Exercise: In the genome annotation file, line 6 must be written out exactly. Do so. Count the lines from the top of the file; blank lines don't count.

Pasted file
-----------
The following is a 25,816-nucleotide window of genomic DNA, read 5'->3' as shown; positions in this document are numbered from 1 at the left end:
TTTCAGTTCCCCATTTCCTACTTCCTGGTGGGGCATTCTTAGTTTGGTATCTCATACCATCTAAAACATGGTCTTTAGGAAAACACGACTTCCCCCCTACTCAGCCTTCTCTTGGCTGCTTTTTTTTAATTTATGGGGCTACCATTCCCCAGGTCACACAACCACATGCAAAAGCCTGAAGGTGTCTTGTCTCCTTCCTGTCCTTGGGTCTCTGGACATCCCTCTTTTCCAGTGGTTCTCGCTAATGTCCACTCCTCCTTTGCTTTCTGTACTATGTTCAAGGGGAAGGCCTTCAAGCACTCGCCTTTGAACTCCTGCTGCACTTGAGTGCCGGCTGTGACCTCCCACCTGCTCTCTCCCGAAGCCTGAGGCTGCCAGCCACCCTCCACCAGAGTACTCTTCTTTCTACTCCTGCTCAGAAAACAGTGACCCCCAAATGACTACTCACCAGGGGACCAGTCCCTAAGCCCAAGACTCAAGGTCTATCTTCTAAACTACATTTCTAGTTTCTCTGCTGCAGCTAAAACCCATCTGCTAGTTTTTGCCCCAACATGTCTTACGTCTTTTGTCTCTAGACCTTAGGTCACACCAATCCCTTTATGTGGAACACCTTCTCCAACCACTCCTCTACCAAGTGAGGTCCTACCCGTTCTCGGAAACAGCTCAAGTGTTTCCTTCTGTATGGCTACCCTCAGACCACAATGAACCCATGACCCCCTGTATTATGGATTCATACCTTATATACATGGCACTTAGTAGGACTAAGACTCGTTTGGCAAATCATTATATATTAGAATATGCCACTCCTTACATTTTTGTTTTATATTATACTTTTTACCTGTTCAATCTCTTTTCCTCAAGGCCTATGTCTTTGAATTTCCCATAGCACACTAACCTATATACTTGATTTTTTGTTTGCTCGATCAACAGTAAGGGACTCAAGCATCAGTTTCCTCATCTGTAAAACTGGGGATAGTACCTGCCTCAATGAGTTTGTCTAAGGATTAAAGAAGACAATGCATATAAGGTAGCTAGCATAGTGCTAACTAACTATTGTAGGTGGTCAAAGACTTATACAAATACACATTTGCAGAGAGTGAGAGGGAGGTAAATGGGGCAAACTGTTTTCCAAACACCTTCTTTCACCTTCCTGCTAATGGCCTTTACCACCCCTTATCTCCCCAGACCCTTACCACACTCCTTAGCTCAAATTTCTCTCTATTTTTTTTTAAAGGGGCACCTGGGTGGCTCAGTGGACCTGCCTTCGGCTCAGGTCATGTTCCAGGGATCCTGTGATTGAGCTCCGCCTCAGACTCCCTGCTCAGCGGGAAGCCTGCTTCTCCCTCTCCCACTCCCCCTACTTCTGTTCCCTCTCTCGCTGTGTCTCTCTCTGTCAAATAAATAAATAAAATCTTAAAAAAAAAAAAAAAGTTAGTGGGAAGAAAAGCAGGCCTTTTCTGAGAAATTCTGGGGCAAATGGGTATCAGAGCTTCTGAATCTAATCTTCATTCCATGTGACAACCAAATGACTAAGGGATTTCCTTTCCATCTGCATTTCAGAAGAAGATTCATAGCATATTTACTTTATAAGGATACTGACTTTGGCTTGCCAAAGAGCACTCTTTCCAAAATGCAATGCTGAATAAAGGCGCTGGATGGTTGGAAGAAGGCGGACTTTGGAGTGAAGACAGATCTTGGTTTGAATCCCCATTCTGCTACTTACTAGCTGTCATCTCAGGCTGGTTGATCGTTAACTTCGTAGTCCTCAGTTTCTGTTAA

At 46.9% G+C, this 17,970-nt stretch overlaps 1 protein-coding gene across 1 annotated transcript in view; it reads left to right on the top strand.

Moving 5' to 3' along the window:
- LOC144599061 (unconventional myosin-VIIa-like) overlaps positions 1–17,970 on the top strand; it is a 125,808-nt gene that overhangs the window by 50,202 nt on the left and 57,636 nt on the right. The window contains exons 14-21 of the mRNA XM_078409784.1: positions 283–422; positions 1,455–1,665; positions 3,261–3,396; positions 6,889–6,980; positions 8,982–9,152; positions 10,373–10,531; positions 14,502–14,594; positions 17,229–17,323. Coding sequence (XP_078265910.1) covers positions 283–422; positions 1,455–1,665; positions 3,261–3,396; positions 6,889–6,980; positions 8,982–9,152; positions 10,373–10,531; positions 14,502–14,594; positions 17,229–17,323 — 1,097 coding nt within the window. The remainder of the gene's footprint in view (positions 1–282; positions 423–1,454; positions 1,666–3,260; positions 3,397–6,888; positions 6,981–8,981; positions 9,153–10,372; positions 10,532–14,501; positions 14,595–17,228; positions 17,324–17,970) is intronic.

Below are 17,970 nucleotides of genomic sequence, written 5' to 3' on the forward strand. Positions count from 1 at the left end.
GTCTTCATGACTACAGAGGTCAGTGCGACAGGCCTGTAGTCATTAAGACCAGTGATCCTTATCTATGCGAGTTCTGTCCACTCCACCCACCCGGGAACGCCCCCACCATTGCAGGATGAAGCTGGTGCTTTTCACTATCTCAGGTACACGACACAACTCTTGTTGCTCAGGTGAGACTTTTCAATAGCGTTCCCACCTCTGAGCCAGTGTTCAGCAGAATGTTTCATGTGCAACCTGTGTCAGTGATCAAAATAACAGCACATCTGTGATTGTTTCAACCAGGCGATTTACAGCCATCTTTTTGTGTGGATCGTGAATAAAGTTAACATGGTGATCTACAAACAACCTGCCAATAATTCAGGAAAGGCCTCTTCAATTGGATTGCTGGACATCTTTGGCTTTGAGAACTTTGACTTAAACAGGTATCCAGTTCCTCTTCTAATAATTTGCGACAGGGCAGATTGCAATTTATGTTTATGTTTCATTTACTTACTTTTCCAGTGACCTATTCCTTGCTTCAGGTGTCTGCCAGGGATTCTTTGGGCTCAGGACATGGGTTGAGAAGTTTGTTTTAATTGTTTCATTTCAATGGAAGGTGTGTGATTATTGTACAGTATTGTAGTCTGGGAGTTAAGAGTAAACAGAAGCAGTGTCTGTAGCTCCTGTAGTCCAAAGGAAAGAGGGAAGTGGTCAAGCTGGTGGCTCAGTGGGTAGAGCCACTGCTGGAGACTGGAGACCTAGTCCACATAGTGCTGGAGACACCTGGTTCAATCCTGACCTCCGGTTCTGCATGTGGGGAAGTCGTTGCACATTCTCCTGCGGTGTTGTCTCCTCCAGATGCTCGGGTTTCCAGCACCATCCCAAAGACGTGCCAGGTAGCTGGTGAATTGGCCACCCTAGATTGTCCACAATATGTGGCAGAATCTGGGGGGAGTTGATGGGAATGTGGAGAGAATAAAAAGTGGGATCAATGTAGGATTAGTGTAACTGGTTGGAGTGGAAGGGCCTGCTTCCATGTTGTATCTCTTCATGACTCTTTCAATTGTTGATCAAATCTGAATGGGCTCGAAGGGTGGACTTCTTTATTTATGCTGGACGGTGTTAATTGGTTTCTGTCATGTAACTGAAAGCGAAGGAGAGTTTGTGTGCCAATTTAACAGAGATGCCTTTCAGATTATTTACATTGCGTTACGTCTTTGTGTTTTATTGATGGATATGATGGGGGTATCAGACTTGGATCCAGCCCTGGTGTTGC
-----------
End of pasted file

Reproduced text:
Below are 17,970 nucleotides of genomic sequence, written 5' to 3' on the forward strand. Positions count from 1 at the left end.